Most investors are aware that two of the general categories of investments are stocks and bonds. We at the Fool cover stocks quite a bit, but bonds remain a mystery to a lot of people, even those with substantial investing experience. With that in mind, here are five things all investors should know about investing in bonds.
Selena Maranjian: One key thing to understand about bonds is that they come in different sizes and flavors. Four key categories to be familiar with are government bonds, municipal bonds, corporate bonds, and junk bonds.
Government bonds are issued by the U.S. Treasury and include bills, notes, and bonds, with different maturities. (Bonds generally have maturities of 10 years or more, while notes fall in the two-year to 10-year range, and bills are short term.) They're backed by the full faith and credit of the U.S. government, which makes them safe -- which is why they typically offer lower interest rates than you can find elsewhere. These bonds are often bought by big institutions, and they help fund our government. The U.S. government also issues savings bonds, targeted at individual investors. Treasury bond interest and gains on sales are taxable on your federal tax return but free from state or local taxes.
Smaller governments, such as U.S. states and cities, generate needed funds by issuing municipal bonds, or "munis." These vary in their safety, according to the credit-worthiness of the issuing entity. Municipal bonds often feature tax-free interest, which makes them especially appealing.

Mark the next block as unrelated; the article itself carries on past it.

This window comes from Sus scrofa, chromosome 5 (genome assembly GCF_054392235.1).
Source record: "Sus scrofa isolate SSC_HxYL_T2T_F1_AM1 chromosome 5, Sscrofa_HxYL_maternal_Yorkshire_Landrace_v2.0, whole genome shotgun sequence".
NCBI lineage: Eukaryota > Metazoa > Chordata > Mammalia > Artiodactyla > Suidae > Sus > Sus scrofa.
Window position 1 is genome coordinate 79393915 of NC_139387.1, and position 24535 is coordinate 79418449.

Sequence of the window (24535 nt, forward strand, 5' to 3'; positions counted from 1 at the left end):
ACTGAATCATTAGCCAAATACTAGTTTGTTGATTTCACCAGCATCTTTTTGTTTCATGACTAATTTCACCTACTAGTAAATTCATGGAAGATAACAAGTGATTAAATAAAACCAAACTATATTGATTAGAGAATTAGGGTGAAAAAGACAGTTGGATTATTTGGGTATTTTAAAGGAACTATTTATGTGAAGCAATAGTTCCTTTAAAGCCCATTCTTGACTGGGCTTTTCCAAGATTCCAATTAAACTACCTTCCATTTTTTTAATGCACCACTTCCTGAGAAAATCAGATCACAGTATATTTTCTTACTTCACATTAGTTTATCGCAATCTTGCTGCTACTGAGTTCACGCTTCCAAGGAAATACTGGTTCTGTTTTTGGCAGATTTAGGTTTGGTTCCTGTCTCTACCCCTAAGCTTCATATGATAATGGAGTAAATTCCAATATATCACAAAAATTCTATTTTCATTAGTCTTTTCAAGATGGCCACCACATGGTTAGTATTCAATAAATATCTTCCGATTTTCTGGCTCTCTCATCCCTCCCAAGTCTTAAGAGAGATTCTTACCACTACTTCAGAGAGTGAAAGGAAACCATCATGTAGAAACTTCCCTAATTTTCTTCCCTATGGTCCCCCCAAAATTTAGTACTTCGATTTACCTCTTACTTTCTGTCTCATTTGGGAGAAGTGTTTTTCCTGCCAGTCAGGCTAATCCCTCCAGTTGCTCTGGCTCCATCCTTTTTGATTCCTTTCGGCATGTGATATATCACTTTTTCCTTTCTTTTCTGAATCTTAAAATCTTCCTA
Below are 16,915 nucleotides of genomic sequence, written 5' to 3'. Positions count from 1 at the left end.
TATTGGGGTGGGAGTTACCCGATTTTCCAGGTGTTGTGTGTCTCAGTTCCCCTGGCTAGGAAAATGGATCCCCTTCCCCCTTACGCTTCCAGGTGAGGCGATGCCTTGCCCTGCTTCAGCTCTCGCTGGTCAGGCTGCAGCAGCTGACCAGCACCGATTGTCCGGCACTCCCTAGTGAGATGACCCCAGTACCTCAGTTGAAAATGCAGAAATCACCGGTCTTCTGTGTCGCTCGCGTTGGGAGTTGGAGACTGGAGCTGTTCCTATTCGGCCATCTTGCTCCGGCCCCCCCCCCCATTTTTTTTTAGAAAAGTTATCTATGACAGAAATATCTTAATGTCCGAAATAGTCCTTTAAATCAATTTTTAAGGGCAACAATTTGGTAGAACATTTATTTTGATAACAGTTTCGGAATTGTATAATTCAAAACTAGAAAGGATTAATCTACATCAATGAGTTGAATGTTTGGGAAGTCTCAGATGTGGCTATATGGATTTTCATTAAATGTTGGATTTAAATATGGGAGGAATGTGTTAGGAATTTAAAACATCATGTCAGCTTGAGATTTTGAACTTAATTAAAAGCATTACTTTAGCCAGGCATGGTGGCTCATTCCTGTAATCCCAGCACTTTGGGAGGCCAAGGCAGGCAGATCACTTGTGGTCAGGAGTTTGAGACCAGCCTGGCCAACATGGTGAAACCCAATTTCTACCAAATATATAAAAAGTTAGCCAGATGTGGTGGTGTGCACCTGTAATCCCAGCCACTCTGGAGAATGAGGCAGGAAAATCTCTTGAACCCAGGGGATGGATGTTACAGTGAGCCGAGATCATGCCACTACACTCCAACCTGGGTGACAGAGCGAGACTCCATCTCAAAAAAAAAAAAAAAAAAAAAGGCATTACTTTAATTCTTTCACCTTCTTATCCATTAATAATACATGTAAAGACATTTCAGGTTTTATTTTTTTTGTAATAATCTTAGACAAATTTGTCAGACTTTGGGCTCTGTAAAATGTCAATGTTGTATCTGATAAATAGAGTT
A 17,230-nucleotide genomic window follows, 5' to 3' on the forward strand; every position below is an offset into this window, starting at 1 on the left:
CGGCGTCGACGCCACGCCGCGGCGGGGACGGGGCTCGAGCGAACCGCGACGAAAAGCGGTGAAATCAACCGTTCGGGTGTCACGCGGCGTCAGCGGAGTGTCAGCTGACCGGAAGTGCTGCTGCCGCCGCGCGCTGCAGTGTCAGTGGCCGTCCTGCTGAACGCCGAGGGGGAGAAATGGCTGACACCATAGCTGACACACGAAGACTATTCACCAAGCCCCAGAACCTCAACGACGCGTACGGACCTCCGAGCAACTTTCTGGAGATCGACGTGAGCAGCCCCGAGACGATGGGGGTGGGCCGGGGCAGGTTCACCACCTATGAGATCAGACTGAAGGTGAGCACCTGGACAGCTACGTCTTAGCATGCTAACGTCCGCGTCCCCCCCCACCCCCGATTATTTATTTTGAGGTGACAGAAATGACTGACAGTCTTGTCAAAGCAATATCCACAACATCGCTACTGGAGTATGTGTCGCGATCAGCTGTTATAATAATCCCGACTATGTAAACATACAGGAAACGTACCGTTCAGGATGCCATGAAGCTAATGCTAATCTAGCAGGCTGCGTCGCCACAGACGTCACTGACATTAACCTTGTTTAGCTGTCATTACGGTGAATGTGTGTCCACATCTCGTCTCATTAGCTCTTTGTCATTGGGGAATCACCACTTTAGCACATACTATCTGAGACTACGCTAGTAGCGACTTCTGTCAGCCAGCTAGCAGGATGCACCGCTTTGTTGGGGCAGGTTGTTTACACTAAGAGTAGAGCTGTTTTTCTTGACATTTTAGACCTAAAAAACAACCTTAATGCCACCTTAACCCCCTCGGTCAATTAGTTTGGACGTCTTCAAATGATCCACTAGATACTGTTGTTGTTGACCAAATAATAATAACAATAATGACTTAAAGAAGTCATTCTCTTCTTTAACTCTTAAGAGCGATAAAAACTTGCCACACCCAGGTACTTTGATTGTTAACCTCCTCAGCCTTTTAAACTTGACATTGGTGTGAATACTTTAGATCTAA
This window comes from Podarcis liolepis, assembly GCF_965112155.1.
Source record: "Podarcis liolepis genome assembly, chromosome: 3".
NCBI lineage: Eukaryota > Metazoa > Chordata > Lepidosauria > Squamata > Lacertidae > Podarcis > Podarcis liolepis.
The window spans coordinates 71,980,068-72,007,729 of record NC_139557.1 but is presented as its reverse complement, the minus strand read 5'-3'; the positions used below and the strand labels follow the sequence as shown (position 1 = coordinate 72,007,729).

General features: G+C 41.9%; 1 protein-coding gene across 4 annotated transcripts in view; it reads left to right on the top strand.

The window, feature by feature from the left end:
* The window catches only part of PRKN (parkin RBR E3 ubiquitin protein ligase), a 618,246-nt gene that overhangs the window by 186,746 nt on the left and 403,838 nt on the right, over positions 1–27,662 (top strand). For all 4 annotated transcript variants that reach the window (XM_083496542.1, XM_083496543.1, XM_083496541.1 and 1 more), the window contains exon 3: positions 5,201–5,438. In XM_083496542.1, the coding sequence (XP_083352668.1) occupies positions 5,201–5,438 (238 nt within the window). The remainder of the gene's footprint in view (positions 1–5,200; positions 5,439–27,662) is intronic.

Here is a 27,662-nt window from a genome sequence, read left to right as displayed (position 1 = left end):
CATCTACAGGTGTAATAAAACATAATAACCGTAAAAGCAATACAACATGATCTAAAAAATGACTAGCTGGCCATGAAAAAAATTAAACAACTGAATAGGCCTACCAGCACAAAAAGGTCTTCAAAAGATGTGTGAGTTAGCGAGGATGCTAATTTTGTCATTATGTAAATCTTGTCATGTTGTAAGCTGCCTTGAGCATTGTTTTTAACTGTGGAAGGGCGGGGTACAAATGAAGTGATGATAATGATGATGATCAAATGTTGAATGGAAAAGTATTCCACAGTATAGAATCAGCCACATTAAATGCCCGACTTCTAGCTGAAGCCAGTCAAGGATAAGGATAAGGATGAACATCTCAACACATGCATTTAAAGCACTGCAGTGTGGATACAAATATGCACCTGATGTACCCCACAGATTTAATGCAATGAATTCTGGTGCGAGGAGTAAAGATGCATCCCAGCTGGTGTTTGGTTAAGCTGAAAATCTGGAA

Corporate bonds are issued, not surprisingly, by companies. Their interest rates vary widely, with the highest-rated companies, such as Johnson & Johnson and Microsoft, able to attract investors with relatively low rates and risky companies having to offer fat rates. The riskiest companies' bonds are deemed "junk" bonds. With the price of oil having collapsed this year and many energy companies struggling, plenty have seen their credit ratings drop, hurting their attractiveness if they want to issue bonds.
As you consider bonds for your portfolio, be sure to figure out which kind(s) will serve you best.
Matt Frankel: One thing you may not know about bonds is that there is more than one interest rate you need to pay attention to.
For starters, a bond's coupon rate refers to the stated interest rate paid based on the par, or face value of the bond. If a bond is issued with a $1,000 face value and a coupon rate of 5.5%, that tells us that the bond will pay interest of $55 per year.
Current yield tells us how much a bond yields based on its current market price. For example, if our $1,000 bond with a 5.5% coupon rate trades for $950, its current yield jumps to 5.8% since it still pays a $55 annual dividend.
Yield-to-maturity is another rate and tells you the total return the bond will produce if you hold it through the end of its lifetime, expressed as an annualized rate. This is different than the current yield because it takes into account the final payment. For example, if a bond with a $1,000 face value trades for $950, the extra $50 you'll receive at maturity serves to boost the bond's total return.
Finally, yield-to-worst tells you how much the bond will return based on a worst-case scenario. This is especially useful if your bonds are "callable," which means the issuer can choose to redeem them early. If you buy a bond for a premium, say, $1,100 for a bond with a $1,000 face value, and the issuer chooses to call the bonds early, you'll receive $100 less than you paid; this needs to be taken into account.